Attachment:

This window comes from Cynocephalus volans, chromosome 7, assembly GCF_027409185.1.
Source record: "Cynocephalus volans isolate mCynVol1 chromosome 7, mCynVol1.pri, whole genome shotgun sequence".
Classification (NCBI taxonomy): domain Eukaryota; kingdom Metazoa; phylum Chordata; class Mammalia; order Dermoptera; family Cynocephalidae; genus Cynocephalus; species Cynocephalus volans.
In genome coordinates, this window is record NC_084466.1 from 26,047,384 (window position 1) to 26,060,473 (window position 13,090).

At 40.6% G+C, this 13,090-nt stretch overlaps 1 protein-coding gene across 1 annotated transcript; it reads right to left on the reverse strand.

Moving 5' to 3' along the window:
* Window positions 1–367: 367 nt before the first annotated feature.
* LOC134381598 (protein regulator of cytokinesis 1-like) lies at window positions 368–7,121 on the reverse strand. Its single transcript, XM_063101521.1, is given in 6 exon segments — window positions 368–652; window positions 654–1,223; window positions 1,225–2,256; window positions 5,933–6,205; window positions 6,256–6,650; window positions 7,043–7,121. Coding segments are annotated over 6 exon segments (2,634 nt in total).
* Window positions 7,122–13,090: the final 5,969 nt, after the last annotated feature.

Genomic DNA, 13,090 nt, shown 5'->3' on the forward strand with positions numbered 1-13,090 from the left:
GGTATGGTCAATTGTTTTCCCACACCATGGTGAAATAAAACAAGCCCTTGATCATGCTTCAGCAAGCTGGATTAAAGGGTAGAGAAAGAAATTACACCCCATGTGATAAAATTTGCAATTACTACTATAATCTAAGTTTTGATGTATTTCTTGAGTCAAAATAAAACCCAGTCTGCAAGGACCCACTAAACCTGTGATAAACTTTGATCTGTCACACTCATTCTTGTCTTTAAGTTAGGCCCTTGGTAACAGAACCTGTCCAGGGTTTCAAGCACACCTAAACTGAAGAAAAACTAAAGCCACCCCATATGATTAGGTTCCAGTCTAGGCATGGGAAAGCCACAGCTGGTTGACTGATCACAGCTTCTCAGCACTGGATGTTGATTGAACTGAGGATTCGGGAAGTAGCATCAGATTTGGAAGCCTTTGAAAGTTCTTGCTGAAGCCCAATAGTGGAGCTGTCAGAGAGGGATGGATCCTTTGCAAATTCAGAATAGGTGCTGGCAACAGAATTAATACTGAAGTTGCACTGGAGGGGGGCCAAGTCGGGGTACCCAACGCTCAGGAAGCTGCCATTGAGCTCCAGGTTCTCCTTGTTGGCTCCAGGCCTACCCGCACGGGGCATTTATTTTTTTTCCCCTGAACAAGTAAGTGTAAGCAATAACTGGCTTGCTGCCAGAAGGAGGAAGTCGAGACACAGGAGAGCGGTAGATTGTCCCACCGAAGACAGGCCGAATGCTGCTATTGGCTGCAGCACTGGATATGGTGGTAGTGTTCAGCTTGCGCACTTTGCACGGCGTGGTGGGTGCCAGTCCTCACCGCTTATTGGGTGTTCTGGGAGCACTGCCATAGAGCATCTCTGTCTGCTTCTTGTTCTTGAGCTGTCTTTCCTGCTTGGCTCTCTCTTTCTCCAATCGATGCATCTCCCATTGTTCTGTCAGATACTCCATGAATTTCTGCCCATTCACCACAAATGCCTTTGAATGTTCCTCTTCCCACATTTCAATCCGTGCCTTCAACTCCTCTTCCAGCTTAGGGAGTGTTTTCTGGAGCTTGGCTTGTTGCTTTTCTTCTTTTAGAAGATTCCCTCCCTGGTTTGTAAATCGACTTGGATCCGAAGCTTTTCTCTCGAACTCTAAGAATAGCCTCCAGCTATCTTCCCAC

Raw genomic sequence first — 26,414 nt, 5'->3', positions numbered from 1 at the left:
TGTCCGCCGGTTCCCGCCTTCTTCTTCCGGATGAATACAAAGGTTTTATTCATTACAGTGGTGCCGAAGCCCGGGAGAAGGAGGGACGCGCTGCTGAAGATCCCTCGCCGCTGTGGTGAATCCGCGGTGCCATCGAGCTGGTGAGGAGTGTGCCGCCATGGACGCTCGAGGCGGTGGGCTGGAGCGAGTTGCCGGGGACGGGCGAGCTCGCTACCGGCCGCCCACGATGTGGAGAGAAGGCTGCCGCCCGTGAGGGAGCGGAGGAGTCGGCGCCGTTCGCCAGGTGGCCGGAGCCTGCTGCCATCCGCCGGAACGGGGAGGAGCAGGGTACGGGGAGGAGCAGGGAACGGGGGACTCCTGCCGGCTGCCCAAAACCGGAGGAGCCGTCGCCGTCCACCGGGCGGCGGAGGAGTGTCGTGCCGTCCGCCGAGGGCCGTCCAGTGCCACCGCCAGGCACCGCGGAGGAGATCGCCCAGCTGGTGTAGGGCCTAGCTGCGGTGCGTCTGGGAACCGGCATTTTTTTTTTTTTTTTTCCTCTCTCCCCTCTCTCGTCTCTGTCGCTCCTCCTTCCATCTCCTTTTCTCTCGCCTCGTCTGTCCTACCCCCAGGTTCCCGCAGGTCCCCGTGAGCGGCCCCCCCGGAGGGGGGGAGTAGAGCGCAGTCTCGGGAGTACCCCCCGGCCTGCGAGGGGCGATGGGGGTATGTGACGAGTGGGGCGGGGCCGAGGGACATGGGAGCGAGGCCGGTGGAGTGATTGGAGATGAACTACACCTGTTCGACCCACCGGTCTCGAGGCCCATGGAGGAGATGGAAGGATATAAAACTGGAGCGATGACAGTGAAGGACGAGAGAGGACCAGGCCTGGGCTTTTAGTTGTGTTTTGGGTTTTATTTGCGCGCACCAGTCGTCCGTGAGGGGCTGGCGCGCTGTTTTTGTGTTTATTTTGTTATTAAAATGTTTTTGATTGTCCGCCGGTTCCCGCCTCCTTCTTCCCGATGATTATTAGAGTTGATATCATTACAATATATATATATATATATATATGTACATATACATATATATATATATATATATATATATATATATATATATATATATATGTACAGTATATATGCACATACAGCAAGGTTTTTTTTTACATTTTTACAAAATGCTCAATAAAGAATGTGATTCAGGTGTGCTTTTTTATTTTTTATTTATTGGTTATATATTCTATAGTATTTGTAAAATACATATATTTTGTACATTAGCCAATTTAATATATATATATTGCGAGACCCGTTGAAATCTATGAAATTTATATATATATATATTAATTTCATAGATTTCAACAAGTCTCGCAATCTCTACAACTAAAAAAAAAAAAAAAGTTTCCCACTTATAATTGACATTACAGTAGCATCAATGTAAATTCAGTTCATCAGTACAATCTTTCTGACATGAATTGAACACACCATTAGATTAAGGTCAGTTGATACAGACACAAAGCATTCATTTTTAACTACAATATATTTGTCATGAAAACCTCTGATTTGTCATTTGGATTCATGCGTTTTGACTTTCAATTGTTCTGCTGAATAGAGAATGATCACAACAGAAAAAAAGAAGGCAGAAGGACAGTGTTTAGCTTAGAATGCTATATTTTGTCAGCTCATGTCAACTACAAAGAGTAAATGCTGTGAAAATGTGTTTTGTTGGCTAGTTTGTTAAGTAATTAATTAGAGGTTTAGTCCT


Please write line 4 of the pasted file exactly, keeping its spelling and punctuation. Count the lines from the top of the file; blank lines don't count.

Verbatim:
In genome coordinates, this window is record NC_084466.1 from 26,047,384 (window position 1) to 26,060,473 (window position 13,090).